By on June 5, 2019

Corporate missteps requiring an apology — an increasingly common phenomenon in our current outraged era — usually follow a well-worn path. The CEO will issue a statement to the media and public apologizing for dastardly malfeasance and skullduggery (or offending a Twitter user), following it up with a statement posted to the company’s webpage and social media accounts. There will be appeals for forgiveness, perhaps tearful ones, at tense shareholder meetings — especially if the company is Japanese.

Following that, a burst of newfound goodwill appears to repair a tarnished brand.

But what if serious misdeeds, even those resulting in arrests and billions of dollars in fines, could be used to market a new product? Volkswagen went there.

In a new commercial, the German automaker takes its not-so-clean diesel scandal and makes it the centerpiece, rather than the thing we must not speak of.

Titled “Hello Light,” the spot opens with the opening of a distant door, which sends a narrow shaft of light into a cavernous, darkened interior space. A lone man enters the room as we listen to sound bites from VW diesel scandal media reports. Sitting down, dejected, he picks up a pencil and begins scribbling.

Simon & Garfunkel’s The Sound of Silence begins playing.

Our protagonist, a stand-in for the company itself, soon finds himself inspired, immersed in a new quest. He toils late into the night at his desk, pencil flying across the sheet of paper. Soon, seeks out an old Microbus blueprint. The computer screen glows as our designer refines his vision into a three-dimensional concept, one he shares with coworkers. Then, in a darkened factory, we see a shower of sparks — the designer’s vision is being made a reality. The shadowy skeleton of an unfinished vehicle body is seen, and we recognize the bus-like shape.

As the song swells, from the inky blackness shines an LED-ringed headlamp, VW logo glistening nearby, before the company’s I.D. Buzz microbus concept rolls out of the gloom, headed straight for the viewer.

“In the darkness, we found the light,” a message reads, before VW welcomes us to “a new era of electric driving.”

It’s a bold move for a company that suffered over $30 billion in penalties, lost its VW and Audi CEOs, and was forced to recall or buy back millions of vehicles on both sides of the Atlantic after rigged engines spewed illegal levels of smog-causing pollution for years.

Imagine if Ford acknowledged the infamous Pinto Memo in an ad for the new 1981 Escort, or if GM played up the rusty, overheating Vega when introducing the new Cavalier. Imagine if a somersaulting Corvair was the main attraction in a commercial for the new Vega.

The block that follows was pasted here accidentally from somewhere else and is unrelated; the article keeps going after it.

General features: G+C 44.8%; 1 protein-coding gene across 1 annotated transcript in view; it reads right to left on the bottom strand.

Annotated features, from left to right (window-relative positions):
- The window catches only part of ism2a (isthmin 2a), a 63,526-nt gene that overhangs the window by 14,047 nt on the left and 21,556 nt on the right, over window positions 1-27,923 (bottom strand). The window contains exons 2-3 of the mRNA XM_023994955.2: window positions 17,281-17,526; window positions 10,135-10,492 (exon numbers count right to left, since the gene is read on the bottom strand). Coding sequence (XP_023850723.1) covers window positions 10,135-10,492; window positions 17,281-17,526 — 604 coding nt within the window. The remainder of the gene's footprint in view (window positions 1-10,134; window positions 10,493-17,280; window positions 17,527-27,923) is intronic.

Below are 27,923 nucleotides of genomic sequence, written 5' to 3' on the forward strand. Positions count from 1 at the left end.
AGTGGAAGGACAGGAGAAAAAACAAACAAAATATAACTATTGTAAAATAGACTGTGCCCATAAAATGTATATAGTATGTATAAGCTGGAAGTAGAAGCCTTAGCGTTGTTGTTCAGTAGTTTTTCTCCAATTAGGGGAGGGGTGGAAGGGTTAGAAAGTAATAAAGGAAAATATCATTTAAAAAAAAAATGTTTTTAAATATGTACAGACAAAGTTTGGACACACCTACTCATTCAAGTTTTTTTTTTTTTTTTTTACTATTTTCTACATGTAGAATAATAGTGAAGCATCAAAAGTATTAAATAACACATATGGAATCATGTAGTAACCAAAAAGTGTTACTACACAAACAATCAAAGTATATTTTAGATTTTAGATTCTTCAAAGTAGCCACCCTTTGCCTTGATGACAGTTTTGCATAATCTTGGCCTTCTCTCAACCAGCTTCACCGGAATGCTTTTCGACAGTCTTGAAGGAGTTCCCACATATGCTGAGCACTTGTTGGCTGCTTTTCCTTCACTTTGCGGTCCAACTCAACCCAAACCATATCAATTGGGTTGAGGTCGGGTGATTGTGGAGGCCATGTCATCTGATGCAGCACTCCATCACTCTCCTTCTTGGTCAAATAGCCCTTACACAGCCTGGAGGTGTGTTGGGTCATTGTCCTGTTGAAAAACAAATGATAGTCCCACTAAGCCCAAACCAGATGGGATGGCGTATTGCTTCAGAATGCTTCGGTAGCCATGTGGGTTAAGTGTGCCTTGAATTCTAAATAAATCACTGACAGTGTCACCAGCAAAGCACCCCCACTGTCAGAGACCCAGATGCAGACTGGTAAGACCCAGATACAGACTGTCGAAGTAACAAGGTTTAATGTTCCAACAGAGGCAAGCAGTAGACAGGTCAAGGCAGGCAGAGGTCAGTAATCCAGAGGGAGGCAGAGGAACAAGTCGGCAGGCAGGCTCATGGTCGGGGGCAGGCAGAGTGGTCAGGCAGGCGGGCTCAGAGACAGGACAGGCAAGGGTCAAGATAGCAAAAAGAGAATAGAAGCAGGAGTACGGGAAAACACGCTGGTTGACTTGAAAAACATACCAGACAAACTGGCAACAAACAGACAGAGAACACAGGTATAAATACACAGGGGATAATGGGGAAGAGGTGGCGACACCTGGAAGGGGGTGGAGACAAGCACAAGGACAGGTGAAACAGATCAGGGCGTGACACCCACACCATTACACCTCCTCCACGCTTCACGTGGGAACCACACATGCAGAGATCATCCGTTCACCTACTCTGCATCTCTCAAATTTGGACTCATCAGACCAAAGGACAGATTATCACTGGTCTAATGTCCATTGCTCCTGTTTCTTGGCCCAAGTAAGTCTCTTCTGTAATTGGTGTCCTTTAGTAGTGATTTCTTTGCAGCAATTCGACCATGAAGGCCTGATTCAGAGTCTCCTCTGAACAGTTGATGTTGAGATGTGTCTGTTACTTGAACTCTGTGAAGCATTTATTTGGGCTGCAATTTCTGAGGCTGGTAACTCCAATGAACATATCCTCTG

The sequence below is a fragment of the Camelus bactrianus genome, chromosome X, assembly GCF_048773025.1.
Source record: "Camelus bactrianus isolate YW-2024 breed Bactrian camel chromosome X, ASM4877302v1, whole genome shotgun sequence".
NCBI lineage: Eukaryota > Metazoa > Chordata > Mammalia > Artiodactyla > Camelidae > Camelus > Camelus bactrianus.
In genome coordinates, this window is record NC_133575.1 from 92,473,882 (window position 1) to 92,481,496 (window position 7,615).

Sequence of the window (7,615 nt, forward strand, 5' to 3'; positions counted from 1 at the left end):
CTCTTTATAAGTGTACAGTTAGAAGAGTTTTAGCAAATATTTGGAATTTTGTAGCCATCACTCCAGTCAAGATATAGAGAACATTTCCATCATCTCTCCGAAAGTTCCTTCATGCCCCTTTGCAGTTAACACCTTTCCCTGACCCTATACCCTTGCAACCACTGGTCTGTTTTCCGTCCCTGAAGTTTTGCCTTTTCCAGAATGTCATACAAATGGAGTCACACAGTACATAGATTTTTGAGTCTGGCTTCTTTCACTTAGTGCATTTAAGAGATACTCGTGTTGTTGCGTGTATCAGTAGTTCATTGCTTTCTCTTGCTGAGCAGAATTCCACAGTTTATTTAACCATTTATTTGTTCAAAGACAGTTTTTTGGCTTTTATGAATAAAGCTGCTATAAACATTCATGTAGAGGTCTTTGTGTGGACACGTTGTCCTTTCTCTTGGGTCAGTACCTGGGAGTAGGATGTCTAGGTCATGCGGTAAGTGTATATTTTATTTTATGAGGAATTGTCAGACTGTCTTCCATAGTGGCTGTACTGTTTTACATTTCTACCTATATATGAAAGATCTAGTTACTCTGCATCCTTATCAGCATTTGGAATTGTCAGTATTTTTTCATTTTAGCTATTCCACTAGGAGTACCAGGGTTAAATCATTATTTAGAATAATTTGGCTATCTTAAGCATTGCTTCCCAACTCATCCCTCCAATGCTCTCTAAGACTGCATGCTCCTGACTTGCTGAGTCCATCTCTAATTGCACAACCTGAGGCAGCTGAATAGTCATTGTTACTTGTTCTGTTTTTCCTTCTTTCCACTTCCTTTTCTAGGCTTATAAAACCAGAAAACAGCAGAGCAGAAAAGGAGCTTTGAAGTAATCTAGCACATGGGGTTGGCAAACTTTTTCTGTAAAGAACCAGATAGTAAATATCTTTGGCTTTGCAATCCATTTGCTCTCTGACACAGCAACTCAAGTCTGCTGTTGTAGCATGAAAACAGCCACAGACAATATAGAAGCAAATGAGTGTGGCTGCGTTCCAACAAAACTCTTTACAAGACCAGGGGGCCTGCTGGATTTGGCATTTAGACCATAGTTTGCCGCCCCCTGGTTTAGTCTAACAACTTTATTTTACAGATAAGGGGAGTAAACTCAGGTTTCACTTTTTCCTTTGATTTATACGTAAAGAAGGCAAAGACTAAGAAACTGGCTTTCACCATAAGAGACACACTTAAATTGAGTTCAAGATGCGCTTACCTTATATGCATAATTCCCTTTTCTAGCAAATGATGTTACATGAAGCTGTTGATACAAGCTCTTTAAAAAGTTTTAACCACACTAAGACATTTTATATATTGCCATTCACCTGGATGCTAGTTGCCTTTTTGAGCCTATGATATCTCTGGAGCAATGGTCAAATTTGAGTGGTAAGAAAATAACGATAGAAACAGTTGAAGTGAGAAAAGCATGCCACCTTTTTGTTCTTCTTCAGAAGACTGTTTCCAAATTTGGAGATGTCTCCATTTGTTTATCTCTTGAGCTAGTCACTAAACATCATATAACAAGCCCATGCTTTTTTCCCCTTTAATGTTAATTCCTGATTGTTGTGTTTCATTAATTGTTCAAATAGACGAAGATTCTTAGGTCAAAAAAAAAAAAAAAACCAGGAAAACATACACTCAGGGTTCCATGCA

VW wants to put the diesel scandal in its past. It’s had a come-to-Jesus moment, the ad tells viewers, and here are the results of that epiphany — the clean, green MEB-platform vehicles due to pour forth from Europe (and eventually Tennessee) in the coming years.

Apparently, VW is the George Wallace of brands.

Cynical? Inspired? You make the call.

[Images: Volkswagen/YouTube]

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31 Comments on “Adventures in Marketing: Volkswagen Airs Its Dirty Laundry...”


  • avatar
    SCE to AUX

    “the infamous Pinto Memo”

    You’re perpetuating a well-worn myth. That document was the consequence of a government-required study of safety tradeoffs. Every company performs such studies, and it’s why cars and airline tickets remain affordable, due to something called “acceptable risk”.

    In the Ford and GM examples cited, no laws were broken. There is no equivalence to VW’s criminal behavior.

    • 0 avatar
      FreedMike

      You have a well-taken point…if you can somehow prove that people got the Joan of Arc treatment because their VW-made TDIs emitted too much pollution.

    • 0 avatar
      SPPPP

      I thought the Pinto Memo was a little-remembered option package marketed to the working woman in the 1970s? A true “secretary’s car”, complete with mobile phone and fold-out desk.

      (The preceding was “alternate history” and didn’t really happen.)

  • avatar
    cimarron typeR

    Is it me ? Or am I the only one who’s a bit tired of rehashing their mistake. They screwed up , got caught and paid a big A fine. Big corporations do this all the time.Key phrase NOBODY DIED. It’s not like a 15cent saving on an ignition switch.
    VW employs alot of people globally and makes some pretty cool cars. One could argue that our neighbors to the south owe them for their industrial resurgence for being the first to build factories down there
    Me thinks automobiledom is better with a VAG than without

    • 0 avatar
      FreedMike

      Agreed.

    • 0 avatar
      quaquaqua